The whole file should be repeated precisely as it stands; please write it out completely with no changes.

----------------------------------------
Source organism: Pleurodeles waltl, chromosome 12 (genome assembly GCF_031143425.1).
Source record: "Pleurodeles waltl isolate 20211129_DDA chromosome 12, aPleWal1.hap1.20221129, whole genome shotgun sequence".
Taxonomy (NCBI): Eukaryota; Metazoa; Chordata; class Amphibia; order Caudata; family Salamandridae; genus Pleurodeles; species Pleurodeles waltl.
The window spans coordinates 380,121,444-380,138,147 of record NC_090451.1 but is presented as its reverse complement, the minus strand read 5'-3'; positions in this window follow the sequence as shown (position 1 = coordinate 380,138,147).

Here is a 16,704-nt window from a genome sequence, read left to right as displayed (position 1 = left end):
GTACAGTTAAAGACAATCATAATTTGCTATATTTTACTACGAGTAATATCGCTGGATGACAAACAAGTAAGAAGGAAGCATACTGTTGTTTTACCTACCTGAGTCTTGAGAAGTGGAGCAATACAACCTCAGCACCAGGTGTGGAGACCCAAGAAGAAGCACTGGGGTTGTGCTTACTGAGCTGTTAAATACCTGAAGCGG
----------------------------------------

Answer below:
Source organism: Pleurodeles waltl, chromosome 12 (genome assembly GCF_031143425.1).
Source record: "Pleurodeles waltl isolate 20211129_DDA chromosome 12, aPleWal1.hap1.20221129, whole genome shotgun sequence".
Taxonomy (NCBI): Eukaryota; Metazoa; Chordata; class Amphibia; order Caudata; family Salamandridae; genus Pleurodeles; species Pleurodeles waltl.
The window spans coordinates 380,121,444-380,138,147 of record NC_090451.1 but is presented as its reverse complement, the minus strand read 5'-3'; positions in this window follow the sequence as shown (position 1 = coordinate 380,138,147).

Here is a 16,704-nt window from a genome sequence, read left to right as displayed (position 1 = left end):
GTACAGTTAAAGACAATCATAATTTGCTATATTTTACTACGAGTAATATCGCTGGATGACAAACAAGTAAGAAGGAAGCATACTGTTGTTTTACCTACCTGAGTCTTGAGAAGTGGAGCAATACAACCTCAGCACCAGGTGTGGAGACCCAAGAAGAAGCACTGGGGTTGTGCTTACTGAGCTGTTAAATACCTGAAGCGG